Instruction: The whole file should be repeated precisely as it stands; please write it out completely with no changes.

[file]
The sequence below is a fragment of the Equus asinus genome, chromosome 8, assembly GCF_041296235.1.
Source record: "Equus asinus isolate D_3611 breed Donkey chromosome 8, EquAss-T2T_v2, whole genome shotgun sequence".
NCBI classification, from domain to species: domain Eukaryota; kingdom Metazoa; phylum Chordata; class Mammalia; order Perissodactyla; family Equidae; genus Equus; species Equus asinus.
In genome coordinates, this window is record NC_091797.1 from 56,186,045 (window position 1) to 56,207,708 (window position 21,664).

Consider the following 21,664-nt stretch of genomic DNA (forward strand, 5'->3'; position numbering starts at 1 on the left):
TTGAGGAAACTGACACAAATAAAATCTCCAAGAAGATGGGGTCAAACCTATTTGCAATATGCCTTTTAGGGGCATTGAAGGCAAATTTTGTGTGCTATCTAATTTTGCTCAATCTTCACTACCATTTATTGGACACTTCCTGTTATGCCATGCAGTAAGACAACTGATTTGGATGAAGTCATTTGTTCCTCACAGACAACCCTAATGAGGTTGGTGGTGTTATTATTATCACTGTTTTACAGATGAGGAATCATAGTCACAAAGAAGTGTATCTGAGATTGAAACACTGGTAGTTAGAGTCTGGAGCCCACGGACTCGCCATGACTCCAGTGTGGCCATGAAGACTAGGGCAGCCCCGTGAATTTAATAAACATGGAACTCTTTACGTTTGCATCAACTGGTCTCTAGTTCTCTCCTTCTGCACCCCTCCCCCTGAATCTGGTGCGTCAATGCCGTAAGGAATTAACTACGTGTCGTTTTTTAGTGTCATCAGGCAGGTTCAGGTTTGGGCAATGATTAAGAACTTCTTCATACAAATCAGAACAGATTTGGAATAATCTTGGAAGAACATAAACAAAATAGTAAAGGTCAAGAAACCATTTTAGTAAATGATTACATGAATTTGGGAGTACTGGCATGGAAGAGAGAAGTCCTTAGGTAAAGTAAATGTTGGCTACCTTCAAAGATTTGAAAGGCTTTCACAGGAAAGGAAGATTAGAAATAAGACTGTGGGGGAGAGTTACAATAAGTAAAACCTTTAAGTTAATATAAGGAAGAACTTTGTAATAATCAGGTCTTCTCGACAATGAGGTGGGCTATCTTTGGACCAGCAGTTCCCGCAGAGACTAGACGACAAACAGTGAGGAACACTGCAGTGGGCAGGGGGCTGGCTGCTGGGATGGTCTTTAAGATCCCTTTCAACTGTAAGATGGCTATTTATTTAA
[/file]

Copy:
The sequence below is a fragment of the Equus asinus genome, chromosome 8, assembly GCF_041296235.1.
Source record: "Equus asinus isolate D_3611 breed Donkey chromosome 8, EquAss-T2T_v2, whole genome shotgun sequence".
NCBI classification, from domain to species: domain Eukaryota; kingdom Metazoa; phylum Chordata; class Mammalia; order Perissodactyla; family Equidae; genus Equus; species Equus asinus.
In genome coordinates, this window is record NC_091797.1 from 56,186,045 (window position 1) to 56,207,708 (window position 21,664).

Consider the following 21,664-nt stretch of genomic DNA (forward strand, 5'->3'; position numbering starts at 1 on the left):
TTGAGGAAACTGACACAAATAAAATCTCCAAGAAGATGGGGTCAAACCTATTTGCAATATGCCTTTTAGGGGCATTGAAGGCAAATTTTGTGTGCTATCTAATTTTGCTCAATCTTCACTACCATTTATTGGACACTTCCTGTTATGCCATGCAGTAAGACAACTGATTTGGATGAAGTCATTTGTTCCTCACAGACAACCCTAATGAGGTTGGTGGTGTTATTATTATCACTGTTTTACAGATGAGGAATCATAGTCACAAAGAAGTGTATCTGAGATTGAAACACTGGTAGTTAGAGTCTGGAGCCCACGGACTCGCCATGACTCCAGTGTGGCCATGAAGACTAGGGCAGCCCCGTGAATTTAATAAACATGGAACTCTTTACGTTTGCATCAACTGGTCTCTAGTTCTCTCCTTCTGCACCCCTCCCCCTGAATCTGGTGCGTCAATGCCGTAAGGAATTAACTACGTGTCGTTTTTTAGTGTCATCAGGCAGGTTCAGGTTTGGGCAATGATTAAGAACTTCTTCATACAAATCAGAACAGATTTGGAATAATCTTGGAAGAACATAAACAAAATAGTAAAGGTCAAGAAACCATTTTAGTAAATGATTACATGAATTTGGGAGTACTGGCATGGAAGAGAGAAGTCCTTAGGTAAAGTAAATGTTGGCTACCTTCAAAGATTTGAAAGGCTTTCACAGGAAAGGAAGATTAGAAATAAGACTGTGGGGGAGAGTTACAATAAGTAAAACCTTTAAGTTAATATAAGGAAGAACTTTGTAATAATCAGGTCTTCTCGACAATGAGGTGGGCTATCTTTGGACCAGCAGTTCCCGCAGAGACTAGACGACAAACAGTGAGGAACACTGCAGTGGGCAGGGGGCTGGCTGCTGGGATGGTCTTTAAGATCCCTTTCAACTGTAAGATGGCTATTTATTTAA